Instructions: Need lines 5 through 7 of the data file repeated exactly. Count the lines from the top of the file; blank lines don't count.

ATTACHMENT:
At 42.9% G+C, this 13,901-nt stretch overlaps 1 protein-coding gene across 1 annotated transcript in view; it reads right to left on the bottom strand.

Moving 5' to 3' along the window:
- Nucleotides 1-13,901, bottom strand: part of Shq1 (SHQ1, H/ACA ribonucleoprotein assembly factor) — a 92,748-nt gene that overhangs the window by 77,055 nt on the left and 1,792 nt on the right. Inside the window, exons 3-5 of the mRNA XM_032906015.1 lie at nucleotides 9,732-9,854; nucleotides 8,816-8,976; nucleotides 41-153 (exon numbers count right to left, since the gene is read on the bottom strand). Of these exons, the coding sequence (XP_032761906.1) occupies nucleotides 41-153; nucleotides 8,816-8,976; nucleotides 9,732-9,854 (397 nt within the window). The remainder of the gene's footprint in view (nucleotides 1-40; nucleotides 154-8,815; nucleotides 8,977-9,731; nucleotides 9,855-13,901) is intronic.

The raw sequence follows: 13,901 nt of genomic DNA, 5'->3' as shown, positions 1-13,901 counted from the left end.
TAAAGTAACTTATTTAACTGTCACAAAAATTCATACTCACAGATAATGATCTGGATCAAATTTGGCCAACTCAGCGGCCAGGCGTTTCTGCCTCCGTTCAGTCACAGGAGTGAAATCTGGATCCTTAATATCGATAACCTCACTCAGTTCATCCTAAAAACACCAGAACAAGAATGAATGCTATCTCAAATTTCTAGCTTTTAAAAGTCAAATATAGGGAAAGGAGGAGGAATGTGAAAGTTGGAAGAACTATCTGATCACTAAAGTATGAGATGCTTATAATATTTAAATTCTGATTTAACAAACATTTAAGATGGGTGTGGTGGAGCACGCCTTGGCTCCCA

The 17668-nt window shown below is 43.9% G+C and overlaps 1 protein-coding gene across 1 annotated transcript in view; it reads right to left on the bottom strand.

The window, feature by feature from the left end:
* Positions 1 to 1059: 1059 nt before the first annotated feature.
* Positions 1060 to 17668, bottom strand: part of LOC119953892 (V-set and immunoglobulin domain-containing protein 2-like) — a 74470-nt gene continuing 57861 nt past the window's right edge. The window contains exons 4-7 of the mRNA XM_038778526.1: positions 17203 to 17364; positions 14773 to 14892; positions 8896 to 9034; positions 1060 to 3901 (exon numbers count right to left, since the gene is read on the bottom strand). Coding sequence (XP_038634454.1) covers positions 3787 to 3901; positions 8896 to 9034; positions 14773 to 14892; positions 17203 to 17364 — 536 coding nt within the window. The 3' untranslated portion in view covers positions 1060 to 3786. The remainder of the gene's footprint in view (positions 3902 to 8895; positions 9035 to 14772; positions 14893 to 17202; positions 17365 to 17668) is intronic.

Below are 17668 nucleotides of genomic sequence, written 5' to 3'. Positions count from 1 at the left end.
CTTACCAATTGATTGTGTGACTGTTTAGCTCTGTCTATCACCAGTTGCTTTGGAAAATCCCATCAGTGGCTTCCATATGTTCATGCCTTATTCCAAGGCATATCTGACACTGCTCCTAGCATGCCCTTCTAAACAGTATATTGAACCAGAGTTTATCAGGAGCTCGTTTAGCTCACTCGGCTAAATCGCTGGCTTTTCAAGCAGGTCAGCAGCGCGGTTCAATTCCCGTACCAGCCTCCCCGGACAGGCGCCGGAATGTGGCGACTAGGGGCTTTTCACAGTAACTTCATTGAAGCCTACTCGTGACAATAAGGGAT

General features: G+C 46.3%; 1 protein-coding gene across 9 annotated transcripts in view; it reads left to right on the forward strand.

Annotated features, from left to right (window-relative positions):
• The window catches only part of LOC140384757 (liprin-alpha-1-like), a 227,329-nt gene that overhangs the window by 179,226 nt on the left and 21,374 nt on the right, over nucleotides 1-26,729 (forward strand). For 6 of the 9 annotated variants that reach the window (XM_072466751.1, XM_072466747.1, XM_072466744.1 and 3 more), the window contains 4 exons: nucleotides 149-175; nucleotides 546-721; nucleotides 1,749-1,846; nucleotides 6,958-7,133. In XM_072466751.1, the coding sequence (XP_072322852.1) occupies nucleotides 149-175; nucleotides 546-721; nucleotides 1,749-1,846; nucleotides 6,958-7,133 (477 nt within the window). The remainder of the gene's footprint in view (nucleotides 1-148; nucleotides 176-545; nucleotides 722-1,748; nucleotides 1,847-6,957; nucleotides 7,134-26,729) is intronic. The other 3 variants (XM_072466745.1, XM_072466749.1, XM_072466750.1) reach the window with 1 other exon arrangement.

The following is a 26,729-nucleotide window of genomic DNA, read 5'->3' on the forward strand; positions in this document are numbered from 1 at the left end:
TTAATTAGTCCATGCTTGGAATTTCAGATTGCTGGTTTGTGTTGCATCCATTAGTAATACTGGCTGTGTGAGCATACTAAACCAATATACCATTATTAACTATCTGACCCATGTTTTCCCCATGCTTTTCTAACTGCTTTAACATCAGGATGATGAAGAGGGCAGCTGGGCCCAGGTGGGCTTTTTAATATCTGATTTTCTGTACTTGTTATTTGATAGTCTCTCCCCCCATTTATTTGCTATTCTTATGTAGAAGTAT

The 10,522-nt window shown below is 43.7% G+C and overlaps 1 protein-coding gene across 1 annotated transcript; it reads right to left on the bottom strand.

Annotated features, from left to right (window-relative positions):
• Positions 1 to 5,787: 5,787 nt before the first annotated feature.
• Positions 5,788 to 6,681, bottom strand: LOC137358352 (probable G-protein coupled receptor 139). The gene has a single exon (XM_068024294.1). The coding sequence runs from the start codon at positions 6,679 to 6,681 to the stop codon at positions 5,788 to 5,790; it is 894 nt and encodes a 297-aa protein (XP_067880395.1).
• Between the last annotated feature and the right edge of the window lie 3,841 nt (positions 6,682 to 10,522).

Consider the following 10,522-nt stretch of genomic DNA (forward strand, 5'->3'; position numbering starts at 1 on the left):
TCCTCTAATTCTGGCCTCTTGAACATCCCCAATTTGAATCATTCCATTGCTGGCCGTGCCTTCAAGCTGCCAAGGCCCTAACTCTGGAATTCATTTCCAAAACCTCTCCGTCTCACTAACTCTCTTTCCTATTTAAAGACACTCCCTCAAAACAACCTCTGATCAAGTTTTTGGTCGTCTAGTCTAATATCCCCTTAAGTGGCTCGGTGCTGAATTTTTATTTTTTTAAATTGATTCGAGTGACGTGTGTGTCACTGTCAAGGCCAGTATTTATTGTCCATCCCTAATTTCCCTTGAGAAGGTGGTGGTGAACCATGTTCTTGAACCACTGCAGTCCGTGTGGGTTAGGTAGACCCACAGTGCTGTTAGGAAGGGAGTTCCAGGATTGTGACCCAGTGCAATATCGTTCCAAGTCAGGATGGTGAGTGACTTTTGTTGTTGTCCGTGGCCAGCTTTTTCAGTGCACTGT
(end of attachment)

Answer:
TAAAGTAACTTATTTAACTGTCACAAAAATTCATACTCACAGATAATGATCTGGATCAAATTTGGCCAACTCAGCGGCCAGGCGTTTCTGCCTCCGTTCAGTCACAGGAGTGAAATCTGGATCCTTAATATCGATAACCTCACTCAGTTCATCCTAAAAACACCAGAACAAGAATGAATGCTATCTCAAATTTCTAGCTTTTAAAAGTCAAATATAGGGAAAGGAGGAGGAATGTGAAAGTTGGAAGAACTATCTGATCACTAAAGTATGAGATGCTTATAATATTTAAATTCTGATTTAACAAACATTTAAGATGGGTGTGGTGGAGCACGCCTTGGCTCCCA

The 17668-nt window shown below is 43.9% G+C and overlaps 1 protein-coding gene across 1 annotated transcript in view; it reads right to left on the bottom strand.

The window, feature by feature from the left end: